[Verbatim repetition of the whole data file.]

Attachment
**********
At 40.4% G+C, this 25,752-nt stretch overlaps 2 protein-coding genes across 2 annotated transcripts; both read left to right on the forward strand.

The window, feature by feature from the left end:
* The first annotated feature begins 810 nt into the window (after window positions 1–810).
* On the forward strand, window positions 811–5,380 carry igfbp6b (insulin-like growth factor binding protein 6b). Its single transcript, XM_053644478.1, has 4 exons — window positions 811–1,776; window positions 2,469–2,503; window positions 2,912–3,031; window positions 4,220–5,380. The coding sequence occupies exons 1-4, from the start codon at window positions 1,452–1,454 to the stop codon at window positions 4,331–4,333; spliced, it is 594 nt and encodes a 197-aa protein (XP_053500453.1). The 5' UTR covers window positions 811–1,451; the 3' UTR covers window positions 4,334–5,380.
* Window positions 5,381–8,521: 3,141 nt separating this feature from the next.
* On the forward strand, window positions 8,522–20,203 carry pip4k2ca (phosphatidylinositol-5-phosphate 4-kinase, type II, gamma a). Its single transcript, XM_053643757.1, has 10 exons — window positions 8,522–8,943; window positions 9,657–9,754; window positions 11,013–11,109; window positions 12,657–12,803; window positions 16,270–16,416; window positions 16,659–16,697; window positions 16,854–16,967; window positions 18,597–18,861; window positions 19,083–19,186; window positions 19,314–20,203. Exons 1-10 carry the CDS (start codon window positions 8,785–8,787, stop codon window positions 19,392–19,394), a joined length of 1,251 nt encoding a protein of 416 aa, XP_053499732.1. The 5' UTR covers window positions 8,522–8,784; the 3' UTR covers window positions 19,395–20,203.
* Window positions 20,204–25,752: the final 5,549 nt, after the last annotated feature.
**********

At 40.4% G+C, this 25,752-nt stretch overlaps 2 protein-coding genes across 2 annotated transcripts; both read left to right on the forward strand.

The window, feature by feature from the left end:
* The first annotated feature begins 810 nt into the window (after window positions 1–810).
* On the forward strand, window positions 811–5,380 carry igfbp6b (insulin-like growth factor binding protein 6b). Its single transcript, XM_053644478.1, has 4 exons — window positions 811–1,776; window positions 2,469–2,503; window positions 2,912–3,031; window positions 4,220–5,380. The coding sequence occupies exons 1-4, from the start codon at window positions 1,452–1,454 to the stop codon at window positions 4,331–4,333; spliced, it is 594 nt and encodes a 197-aa protein (XP_053500453.1). The 5' UTR covers window positions 811–1,451; the 3' UTR covers window positions 4,334–5,380.
* Window positions 5,381–8,521: 3,141 nt separating this feature from the next.
* On the forward strand, window positions 8,522–20,203 carry pip4k2ca (phosphatidylinositol-5-phosphate 4-kinase, type II, gamma a). Its single transcript, XM_053643757.1, has 10 exons — window positions 8,522–8,943; window positions 9,657–9,754; window positions 11,013–11,109; window positions 12,657–12,803; window positions 16,270–16,416; window positions 16,659–16,697; window positions 16,854–16,967; window positions 18,597–18,861; window positions 19,083–19,186; window positions 19,314–20,203. Exons 1-10 carry the CDS (start codon window positions 8,785–8,787, stop codon window positions 19,392–19,394), a joined length of 1,251 nt encoding a protein of 416 aa, XP_053499732.1. The 5' UTR covers window positions 8,522–8,784; the 3' UTR covers window positions 19,395–20,203.
* Window positions 20,204–25,752: the final 5,549 nt, after the last annotated feature.